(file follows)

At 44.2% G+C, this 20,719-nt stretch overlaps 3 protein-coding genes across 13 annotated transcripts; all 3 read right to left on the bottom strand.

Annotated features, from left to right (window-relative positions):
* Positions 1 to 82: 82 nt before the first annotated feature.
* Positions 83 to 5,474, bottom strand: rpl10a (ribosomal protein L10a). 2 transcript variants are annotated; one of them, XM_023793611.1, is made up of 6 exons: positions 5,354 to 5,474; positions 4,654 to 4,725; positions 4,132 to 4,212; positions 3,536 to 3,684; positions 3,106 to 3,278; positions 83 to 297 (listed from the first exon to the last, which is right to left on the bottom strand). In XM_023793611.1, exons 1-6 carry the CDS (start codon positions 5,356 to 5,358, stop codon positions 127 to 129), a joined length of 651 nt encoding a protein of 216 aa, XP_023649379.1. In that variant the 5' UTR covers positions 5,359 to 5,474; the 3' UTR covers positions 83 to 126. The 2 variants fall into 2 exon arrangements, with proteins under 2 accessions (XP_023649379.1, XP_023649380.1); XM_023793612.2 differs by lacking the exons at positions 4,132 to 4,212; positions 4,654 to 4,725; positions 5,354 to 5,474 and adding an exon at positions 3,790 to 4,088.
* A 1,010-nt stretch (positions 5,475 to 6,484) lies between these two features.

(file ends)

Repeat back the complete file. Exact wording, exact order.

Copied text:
At 44.2% G+C, this 20,719-nt stretch overlaps 3 protein-coding genes across 13 annotated transcripts; all 3 read right to left on the bottom strand.

Annotated features, from left to right (window-relative positions):
* Positions 1 to 82: 82 nt before the first annotated feature.
* Positions 83 to 5,474, bottom strand: rpl10a (ribosomal protein L10a). 2 transcript variants are annotated; one of them, XM_023793611.1, is made up of 6 exons: positions 5,354 to 5,474; positions 4,654 to 4,725; positions 4,132 to 4,212; positions 3,536 to 3,684; positions 3,106 to 3,278; positions 83 to 297 (listed from the first exon to the last, which is right to left on the bottom strand). In XM_023793611.1, exons 1-6 carry the CDS (start codon positions 5,356 to 5,358, stop codon positions 127 to 129), a joined length of 651 nt encoding a protein of 216 aa, XP_023649379.1. In that variant the 5' UTR covers positions 5,359 to 5,474; the 3' UTR covers positions 83 to 126. The 2 variants fall into 2 exon arrangements, with proteins under 2 accessions (XP_023649379.1, XP_023649380.1); XM_023793612.2 differs by lacking the exons at positions 4,132 to 4,212; positions 4,654 to 4,725; positions 5,354 to 5,474 and adding an exon at positions 3,790 to 4,088.
* A 1,010-nt stretch (positions 5,475 to 6,484) lies between these two features.